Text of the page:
With November’s Beaver full moon approaching and several meteor showers being active this month, skygazers have plenty to look forward to. But for the astrophotography enthusiasts, what is the best way to go about taking pictures of these events?
Newsweek spoke to award-winning Hungarian astrophotographer Rafael Schmall who provided some of his top tips for imaging and preserving the full moon and meteor showers.
Full moons are a lunar phase that occurs roughly once every month when our natural satellite is located opposite the sun in space, with the Earth in between.
Technically, the moon turns full only at a specific moment—which this month will be 6:02 a.m. Eastern Time on November 8. But the moon will appear full to most observers for the entire evening of November 7-8.
The first thing Schmall does before taking images of the full moon is check out The Photographer’s Ephemeris desktop web app, which contains several free features, although registration is required.
This app is a planning tool that enables you to plan the natural light of the sun and moon for outdoor photography purposes.
Schmall told Newsweek he recommends using the app to plan where and when the moon will rise or set in your location. Once you know this you can think about planning what the foreground of your picture will be to add some interesting features to the image.
Around sunrise or sunset is a particularly good time to observe the moon because it may appear larger than it really is and have an orange hue. This is due to a phenomenon known as the “moon illusion,” which can be explained by a trick of the mind.
In terms of equipment, Schmall said he recommends using DSLR or mirrorless cameras, but some bridge cameras with powerful zoom lenses are also capable of shooting the rising or setting moon.
Bridge cameras are cameras that fill the gap between simple point-and-shoot cameras and those with interchangeable lenses, such as DSLRs and mirrorless. They tend to be similar in size and weight to the smallest DSLRs but are not equipped with interchangeable lenses.
For full moon pictures, Schmall said he uses a DSLR with a Samyang 135mm, aperture f2 lens. But he sometimes uses a 200-500mm lens, which is also good for capturing the full moon. A light but strong “travel” tripod is also necessary, according to Schmall.
The photographer said taking a pictures of the full moon does not require a full aperture because it is bright.
“I usually take pictures of it at f8. There are older telephoto lenses that work at f8-f11 and you can take good shots with them too,” Schmall said. “A wider aperture is necessary when there is a moonrise or moonset because then it may not be as bright.”
“The ISO sensitivity can be changed, but if the moon is very bright, it is worth staying around ISO100. For moonrise sequences, it can be ISO800 or ISO1600.”
To create a “moon-trail” image—one in which a series of shots of our natural satellite are stacked next to each other—the camera needs to take a photo roughly every three minutes without the tripod moving, Schmall said.
In order to ensure that the tripod does not move, the photographer recommends using a wireless application that enables you to control your camera remotely—ideally with the capability to adjust exposure time—or a programmable remote.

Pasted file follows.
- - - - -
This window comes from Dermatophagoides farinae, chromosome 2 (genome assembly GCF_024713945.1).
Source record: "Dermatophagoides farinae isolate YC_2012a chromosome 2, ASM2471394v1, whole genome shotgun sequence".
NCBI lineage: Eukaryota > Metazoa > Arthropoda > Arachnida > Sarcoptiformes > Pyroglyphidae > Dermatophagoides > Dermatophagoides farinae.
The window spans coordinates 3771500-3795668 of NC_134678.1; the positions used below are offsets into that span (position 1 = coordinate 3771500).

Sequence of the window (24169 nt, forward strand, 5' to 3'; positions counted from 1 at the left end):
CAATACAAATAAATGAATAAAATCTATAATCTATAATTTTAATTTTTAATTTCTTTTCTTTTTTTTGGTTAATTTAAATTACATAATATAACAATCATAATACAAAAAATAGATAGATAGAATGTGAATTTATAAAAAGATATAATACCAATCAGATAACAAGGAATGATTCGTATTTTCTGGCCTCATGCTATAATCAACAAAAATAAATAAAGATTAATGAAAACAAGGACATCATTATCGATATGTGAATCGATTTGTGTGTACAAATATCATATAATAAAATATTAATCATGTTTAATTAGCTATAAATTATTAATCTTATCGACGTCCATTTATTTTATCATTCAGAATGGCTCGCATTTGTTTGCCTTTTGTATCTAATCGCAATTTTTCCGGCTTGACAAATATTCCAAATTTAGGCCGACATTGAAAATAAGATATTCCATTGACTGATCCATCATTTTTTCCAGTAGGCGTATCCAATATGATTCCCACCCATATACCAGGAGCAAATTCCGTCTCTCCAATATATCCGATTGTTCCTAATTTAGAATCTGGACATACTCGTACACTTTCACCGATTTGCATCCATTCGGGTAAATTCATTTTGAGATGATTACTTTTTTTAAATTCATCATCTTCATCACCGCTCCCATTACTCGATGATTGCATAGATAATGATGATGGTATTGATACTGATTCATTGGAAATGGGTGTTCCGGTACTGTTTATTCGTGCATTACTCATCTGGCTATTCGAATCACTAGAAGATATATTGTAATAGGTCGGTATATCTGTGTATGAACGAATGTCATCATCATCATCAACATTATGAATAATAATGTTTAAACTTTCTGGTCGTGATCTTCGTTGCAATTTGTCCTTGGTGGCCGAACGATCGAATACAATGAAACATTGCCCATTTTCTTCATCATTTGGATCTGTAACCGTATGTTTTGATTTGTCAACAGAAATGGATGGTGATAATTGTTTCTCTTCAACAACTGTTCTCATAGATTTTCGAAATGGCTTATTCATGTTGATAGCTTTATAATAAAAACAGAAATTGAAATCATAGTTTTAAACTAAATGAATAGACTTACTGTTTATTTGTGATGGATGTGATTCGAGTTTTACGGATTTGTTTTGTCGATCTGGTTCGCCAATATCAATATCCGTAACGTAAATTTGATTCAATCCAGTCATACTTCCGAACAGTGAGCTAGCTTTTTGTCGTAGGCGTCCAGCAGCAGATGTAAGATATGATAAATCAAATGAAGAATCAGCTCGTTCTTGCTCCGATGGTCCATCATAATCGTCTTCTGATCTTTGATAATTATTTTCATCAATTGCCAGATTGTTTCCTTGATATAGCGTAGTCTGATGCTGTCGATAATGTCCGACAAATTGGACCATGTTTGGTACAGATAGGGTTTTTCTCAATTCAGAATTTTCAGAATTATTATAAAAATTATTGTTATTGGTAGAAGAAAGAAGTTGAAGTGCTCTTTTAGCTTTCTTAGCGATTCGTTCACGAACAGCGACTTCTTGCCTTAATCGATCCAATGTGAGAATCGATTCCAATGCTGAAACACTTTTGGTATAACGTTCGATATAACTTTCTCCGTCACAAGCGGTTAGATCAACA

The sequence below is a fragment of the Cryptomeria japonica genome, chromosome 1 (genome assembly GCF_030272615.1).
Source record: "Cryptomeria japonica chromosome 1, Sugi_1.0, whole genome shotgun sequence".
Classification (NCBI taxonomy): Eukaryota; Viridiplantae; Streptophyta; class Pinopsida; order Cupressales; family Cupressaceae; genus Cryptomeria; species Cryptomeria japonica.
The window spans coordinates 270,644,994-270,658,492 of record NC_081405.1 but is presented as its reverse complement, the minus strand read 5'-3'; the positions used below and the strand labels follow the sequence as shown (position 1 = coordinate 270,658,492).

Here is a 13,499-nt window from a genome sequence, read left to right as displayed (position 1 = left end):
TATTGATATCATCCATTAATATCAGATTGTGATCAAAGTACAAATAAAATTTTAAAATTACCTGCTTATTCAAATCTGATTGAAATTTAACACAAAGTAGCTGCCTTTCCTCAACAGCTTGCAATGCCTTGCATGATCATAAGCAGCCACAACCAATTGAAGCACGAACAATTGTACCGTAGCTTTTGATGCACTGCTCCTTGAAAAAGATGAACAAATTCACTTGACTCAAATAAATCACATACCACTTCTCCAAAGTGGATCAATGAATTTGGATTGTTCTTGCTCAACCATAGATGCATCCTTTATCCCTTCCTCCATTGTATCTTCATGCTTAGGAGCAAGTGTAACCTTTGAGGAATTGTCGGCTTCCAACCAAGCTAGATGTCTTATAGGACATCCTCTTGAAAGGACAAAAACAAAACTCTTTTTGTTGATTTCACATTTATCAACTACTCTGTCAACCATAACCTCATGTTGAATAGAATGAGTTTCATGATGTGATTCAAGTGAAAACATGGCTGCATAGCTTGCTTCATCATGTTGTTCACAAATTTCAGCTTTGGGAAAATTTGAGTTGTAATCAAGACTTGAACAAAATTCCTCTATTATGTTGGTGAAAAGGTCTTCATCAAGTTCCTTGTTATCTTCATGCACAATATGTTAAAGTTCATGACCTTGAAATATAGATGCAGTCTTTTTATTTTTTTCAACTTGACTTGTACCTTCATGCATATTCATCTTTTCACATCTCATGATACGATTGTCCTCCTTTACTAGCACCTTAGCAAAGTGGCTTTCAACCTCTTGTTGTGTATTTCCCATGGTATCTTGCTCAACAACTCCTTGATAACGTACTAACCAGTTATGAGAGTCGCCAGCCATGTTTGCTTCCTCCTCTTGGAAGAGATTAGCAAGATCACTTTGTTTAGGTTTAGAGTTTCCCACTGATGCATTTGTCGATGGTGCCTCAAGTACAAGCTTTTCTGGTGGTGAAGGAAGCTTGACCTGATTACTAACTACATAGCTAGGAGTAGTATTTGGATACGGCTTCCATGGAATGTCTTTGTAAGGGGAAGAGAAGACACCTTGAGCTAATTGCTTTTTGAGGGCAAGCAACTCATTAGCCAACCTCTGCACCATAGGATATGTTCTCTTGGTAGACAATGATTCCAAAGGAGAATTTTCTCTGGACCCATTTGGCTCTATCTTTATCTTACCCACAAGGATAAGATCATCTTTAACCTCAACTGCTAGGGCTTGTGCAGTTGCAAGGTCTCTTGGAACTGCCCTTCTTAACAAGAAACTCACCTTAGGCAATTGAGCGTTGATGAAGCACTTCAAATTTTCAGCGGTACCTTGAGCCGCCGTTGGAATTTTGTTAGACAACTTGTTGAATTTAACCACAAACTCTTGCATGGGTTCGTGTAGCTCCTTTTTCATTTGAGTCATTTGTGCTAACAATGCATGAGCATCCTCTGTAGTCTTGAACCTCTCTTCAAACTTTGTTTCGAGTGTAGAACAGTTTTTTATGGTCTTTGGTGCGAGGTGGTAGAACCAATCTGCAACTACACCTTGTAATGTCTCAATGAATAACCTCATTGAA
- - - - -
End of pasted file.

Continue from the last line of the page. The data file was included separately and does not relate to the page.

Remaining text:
As the full moon rises, the sky becomes darker and our natural satellite become brighter, so you will need to adjust the exposure time—from longer to shorter.
To align the photos for the moon-trail image easily, Schmall uses a free online program called Startrails. But for those with the relevant knowledge, the same effect can be achieved with Photoshop using blending mode.
Capturing images of meteor showers is somewhat trickier, given the fleeting nature of shooting stars, according to Schmall. But it is still possible.
Meteor showers are celestial events that occur when the Earth passes through streams of cosmic debris left behind by comets and, in some rare cases, asteroids. During these events, numerous meteors can be seen streaking across the sky, appearing to originate from a single point—known as the radiant.
Meteors—colloquially referred to as shooting stars—are the streaks of light we see in the sky when tiny fragments of space debris burn up in the Earth’s atmosphere at high speed.
“To capture a meteor shower, you need hundreds, or thousands of images to capture some meteors—or the brighter ones,” Schmall told Newsweek.
Unlike taking pictures of the full moon, snapping pictures of meteors requires a dark sky. The light from even just a quarter moon reduces the visibility of meteors significantly.
Schmall recommends using a short exposure time when imaging meteors, ideally with a wide aperture lens (f2-2.8) and low ISO settings. But it is possible to capture meteors with longer exposure times and higher ISO settings.
For capturing meteors during a shower, the camera must be in continuous shooting mode with locked shutter release in order to capture the unpredictable shooting stars, Schmall said.
The photographer recommends using a battery grip or a dummy battery because the camera will gather hundreds of photos over a period of several hours.
This month, the Orionid meteor shower is still active until November 22, although it has already passed its period of maximum activity, according to the American Meteor Society.
Meanwhile, the Northern Taurid meteor shower, will reach its peak on the night of November 11-12, although the moon will be fairly bright, likely significantly hampering observations.
Another opportunity to see meteors is the Leonid shower, which peaks later in the month on the night of November 17-18—when the moon will only be 36 percent full—and is active for almost all of November.
Start your unlimited Newsweek trial